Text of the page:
On the occasion of World Health Day, April 7, the United Nations (UN) Refugee Agency (UNHCR) called for “concerted international action and solidarity” to secure access to COVID-19 vaccines for refugees, and for forcibly displaced and stateless people.
In a press statement issued on Wednesday, the UNHCR regretted that unequal access to vaccines and limited capacity of health systems could compromise the immunization of refugees, even if 153 countries included them in their vaccination strategies.
“The blatant imbalances observed in vaccine-sharing among states are counter-productive and short-sighted,” UN High Commissioner for Refugees Filippo Grandi said.
“A ‘my country first’ approach just cannot work in a pandemic that knows no borders,” he added.
According to the UNHCR, only 20 nations are known to have vaccinated refugees on an “equal footing” with their citizens. Recent examples include Serbia, Nepal, Rwanda and Jordan.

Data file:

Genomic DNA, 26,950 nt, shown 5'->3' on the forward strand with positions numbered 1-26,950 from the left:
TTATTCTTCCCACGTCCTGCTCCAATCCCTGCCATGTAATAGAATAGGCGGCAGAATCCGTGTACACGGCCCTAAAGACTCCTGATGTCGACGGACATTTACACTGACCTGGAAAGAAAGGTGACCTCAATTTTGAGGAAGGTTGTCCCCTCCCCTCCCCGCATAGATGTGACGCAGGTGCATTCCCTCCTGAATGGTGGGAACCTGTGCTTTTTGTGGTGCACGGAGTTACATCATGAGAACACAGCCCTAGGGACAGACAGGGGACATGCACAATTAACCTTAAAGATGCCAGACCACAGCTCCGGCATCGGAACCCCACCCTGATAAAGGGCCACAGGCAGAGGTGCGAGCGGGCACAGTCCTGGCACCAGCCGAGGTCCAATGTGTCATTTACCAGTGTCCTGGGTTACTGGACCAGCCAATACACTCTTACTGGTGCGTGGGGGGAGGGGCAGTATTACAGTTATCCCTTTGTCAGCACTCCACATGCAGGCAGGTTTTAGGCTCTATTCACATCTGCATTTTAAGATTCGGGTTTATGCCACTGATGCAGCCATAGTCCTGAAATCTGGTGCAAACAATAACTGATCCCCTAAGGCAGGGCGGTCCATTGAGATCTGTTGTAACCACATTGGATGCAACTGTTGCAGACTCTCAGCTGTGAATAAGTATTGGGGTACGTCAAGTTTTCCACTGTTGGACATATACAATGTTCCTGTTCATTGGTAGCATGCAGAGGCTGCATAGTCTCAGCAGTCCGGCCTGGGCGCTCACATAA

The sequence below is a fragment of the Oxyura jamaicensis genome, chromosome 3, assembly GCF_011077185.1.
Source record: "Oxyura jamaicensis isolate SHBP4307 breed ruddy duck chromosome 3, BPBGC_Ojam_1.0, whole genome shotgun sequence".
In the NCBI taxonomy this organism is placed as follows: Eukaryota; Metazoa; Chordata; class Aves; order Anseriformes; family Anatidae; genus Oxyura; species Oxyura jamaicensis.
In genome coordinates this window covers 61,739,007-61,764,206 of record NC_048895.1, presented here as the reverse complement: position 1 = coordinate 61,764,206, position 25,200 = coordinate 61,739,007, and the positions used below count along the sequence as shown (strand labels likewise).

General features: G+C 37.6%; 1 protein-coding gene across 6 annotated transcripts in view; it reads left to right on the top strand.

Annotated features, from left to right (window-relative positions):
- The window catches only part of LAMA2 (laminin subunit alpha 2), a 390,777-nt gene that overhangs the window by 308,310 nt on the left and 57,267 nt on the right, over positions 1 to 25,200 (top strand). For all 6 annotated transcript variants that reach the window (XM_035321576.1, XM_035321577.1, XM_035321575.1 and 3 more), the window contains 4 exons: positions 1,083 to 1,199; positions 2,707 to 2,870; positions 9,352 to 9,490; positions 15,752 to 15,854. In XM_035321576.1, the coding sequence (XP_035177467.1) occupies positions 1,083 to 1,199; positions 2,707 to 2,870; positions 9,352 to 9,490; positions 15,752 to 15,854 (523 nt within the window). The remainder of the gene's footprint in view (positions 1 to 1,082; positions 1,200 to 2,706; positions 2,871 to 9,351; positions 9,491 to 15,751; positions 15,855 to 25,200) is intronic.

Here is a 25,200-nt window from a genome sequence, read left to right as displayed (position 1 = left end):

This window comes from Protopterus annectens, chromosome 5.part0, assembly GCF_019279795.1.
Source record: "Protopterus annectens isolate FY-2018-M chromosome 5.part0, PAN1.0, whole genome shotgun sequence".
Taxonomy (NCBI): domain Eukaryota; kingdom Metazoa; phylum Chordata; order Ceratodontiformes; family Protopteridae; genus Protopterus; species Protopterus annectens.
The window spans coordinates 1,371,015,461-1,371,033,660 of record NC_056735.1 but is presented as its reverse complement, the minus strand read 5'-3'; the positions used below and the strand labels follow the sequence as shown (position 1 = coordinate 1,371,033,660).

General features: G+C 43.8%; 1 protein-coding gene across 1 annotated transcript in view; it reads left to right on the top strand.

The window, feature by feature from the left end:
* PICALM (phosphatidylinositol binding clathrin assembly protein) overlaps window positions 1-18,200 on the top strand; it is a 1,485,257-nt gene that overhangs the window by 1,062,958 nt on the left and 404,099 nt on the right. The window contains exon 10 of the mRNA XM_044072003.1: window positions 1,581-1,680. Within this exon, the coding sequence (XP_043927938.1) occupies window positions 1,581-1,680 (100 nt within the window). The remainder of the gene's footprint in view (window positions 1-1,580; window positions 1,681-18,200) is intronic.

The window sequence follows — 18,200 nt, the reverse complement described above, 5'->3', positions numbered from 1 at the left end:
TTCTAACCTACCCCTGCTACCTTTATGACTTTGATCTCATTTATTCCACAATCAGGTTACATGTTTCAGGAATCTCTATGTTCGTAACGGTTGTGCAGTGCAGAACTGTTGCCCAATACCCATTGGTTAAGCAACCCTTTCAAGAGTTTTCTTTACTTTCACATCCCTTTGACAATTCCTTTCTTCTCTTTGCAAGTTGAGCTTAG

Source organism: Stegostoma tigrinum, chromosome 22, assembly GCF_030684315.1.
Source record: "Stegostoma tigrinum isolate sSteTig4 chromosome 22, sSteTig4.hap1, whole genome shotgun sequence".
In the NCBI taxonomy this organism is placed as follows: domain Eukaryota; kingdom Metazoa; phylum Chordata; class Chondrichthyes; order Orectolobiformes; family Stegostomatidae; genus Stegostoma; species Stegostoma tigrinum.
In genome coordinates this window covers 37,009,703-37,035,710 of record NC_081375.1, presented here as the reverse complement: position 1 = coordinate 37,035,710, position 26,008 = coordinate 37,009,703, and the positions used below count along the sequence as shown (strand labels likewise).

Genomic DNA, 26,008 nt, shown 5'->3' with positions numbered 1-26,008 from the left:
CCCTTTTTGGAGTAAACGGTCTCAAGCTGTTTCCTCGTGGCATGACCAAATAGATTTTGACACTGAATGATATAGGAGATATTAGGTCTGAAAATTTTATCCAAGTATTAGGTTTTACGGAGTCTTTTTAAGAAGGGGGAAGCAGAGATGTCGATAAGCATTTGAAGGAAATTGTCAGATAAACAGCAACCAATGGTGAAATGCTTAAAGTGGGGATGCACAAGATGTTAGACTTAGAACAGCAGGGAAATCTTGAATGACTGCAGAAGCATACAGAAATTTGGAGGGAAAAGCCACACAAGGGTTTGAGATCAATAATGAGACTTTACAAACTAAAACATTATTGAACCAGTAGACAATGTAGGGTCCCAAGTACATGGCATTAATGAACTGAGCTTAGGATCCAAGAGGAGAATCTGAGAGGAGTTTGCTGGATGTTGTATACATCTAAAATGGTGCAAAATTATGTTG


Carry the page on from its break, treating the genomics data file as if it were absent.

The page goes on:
These countries, along with many other low and middle-income countries, host 85 percent of the world’s refugees, the UNHCR said.
The Geneva-based organization said that while these nations continue to “generously host” to bulk of refugees, they are being plagued with “financial challenges and fragile health systems.”
“We commend these countries (those that vaccinate refugees) for their exemplary dedication and leadership,” Grandi said. “By including refugees in their vaccine distribution, they mitigate the risks associated with exclusion and discrimination.”
Reiterating its support for the COVAX Facility — the World Health Organization-led (WHO) initiative that aims to provide vaccine doses for low and middle income countries — the UNHCR said that it needs an additional 455 million U.S. dollars but to date it has received only 13 percent of that sum in contributions and pledges.
The WHO said that as of Monday, more than 604 million COVID-19 vaccine doses had been administered, mostly in high-income nations.
WHO Director General Tedros Adhanom Ghebreyesus on Tuesday called it a “travesty” that not all countries had enough vaccine doses to protect their health workers and at-risk groups.